Shurley Sun, a Grade 12 student at Loretto Abbey, is the founder of Clothes Matter, a second-hand and locally made clothing line. Photo courtesy of Shurley Sun

Student-run clothing line shines a light on sweatshops

By  Thien-An Nguyen, Youth Speak News
  • January 25, 2012

TORONTO - Environmentally friendly and ethically manufactured fashions for a good cause: this is the premise of Clothes Matter, a second-hand and locally made clothing line based in Toronto.

Officially launched in the fall, Clothes Matter was founded by Shurley Sun, 17, a Grade 12 student at Loretto Abbey. Sun started the non-profit clothing line to raise money for 1Focus, a student-run charity aimed at making change, one year at a time. This year’s 1Focus mission is to raise $10,000 for schools run by the Loreto Sisters in Darjeeling, India.

Sun was inspired to start Clothes Matter after attending a March break leadership trip to India along with other students from the Toronto Catholic District School Board. Sun described the trip as “incredible and life changing.”

While there, Sun witnessed the negative impact of sweatshops.

“People work with minimal tools and machinery in an open environment and the wage is not even close to providing a family with its basic needs, not to mention a child’s education,” she said.

The experience has inspired her to do whatever she can to work towards global equality and development.

“I know that these may seem like impossible goals, but if you think about it, we have power, power which stems from the choices we make every day.”

For Sun, this power came from her passion for fashion design.

“I’ve always had an eye for fashion,” she explained.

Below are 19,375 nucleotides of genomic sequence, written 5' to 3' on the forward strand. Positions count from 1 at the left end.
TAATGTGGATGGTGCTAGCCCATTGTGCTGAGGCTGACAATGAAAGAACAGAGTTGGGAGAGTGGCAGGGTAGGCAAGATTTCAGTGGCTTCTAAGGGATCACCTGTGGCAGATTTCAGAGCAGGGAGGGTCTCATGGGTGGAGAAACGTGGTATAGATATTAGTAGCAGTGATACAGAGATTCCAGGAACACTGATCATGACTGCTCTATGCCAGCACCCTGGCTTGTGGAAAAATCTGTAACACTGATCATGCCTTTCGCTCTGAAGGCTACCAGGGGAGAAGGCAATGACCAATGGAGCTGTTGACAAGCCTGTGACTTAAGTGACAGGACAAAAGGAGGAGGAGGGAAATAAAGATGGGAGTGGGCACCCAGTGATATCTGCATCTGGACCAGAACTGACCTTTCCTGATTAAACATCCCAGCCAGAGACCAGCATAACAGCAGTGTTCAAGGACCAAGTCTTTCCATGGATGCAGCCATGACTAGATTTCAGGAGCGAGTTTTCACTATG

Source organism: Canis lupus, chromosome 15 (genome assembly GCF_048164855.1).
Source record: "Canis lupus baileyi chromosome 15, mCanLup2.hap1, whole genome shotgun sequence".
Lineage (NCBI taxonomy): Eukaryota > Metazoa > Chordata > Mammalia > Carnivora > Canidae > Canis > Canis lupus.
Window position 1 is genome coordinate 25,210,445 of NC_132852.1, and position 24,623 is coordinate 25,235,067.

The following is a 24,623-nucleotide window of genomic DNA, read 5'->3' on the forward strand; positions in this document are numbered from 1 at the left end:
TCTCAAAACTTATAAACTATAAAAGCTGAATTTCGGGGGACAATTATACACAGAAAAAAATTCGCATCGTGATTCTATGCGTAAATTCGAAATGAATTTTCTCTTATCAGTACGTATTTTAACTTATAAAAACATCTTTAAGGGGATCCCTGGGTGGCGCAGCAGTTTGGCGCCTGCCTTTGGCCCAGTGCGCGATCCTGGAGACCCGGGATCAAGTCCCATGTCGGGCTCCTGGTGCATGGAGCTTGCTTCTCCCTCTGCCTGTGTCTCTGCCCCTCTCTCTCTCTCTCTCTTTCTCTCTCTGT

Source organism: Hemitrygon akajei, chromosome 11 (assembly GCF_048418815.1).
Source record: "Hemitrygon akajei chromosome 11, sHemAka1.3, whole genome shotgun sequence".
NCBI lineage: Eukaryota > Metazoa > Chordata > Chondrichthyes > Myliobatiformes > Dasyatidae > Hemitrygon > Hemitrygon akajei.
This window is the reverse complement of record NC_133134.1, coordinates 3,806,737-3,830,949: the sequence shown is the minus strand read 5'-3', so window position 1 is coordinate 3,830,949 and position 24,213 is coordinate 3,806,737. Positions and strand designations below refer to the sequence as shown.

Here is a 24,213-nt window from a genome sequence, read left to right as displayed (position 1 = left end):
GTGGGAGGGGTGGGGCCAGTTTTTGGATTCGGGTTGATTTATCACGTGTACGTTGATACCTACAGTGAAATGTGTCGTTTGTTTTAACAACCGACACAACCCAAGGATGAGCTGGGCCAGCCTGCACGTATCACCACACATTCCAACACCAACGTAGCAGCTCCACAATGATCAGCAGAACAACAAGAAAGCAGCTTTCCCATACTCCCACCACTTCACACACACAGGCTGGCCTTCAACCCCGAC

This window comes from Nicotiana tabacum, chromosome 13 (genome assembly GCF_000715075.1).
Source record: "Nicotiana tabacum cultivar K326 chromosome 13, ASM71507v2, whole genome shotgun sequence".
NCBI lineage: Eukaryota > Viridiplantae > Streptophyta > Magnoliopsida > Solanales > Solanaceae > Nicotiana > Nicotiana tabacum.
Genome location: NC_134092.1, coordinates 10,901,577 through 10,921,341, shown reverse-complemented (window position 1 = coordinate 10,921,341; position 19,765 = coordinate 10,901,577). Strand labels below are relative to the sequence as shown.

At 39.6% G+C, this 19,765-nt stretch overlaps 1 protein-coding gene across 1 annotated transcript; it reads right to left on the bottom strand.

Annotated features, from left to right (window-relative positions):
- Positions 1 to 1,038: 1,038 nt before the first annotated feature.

The main designer behind Clothes Matter apparel, Sun also said that at Clothes Matter, there is no trade-off between good clothing and ethics.

“I make sure that I only sell clothing I can see myself or my peers wearing,” she said. “People should be able to fight for a good cause and feel beautiful at the same time.”

Clothes Matter services and products are accessible primarily on the Facebook page where images of the clothing are posted regularly, explained Sun. To make a purchase, customers either comment on the image of the clothing they want to buy or e-mail

For Laura Wickware, 17, a model and customer of Clothes Matter, the process of purchasing Clothes Matter products is very simple and reliable.

“You can fully trust where your money is going,” Wickware said. “I love some of the urbanized clothing styles they offered, finding them cute, well-created and cheap in price.”

Besides raising money for 1Focus and promoting ethical manufacturing, Clothes Matter is also environmentally friendly.

“Second-hand clothing helps save our environment because it reduces waste,” she said. “Similarly, locally made clothes reduce gas and pollution because they do not require any long distance transportation.”

For this reason, customers must pick up Clothes Matter products in Toronto, rather than having the products shipped, said Sun.  

Brian Rim, 17, a Clothes Matter model, said buying local products is beneficial for both the local and global community.

“The act supports not only the creative artists in our locality but it also promotes awareness for the movement against child labour and sweatshops,” said Rim.

Sun has many future goals for Clothes Matter. For instance, Clothes Matter products began primarily as women’s casual apparel but is gradually expanding to include formal wear and men’s apparel. Sun also hopes to expand outside of Toronto and to establish a core team, though her friends often volunteer as models and photographers.

To date, Clothes Matter has raised more than $300.

“My only hope is that, because of my initiative, there will be at least one less child who will need to work in a sweatshop simply to make ends meet and one more who will have a chance to receive a proper education.”

For more information on Clothes Matter, check out Clothes Matter on Facebook or see the Clothes Matter blog at

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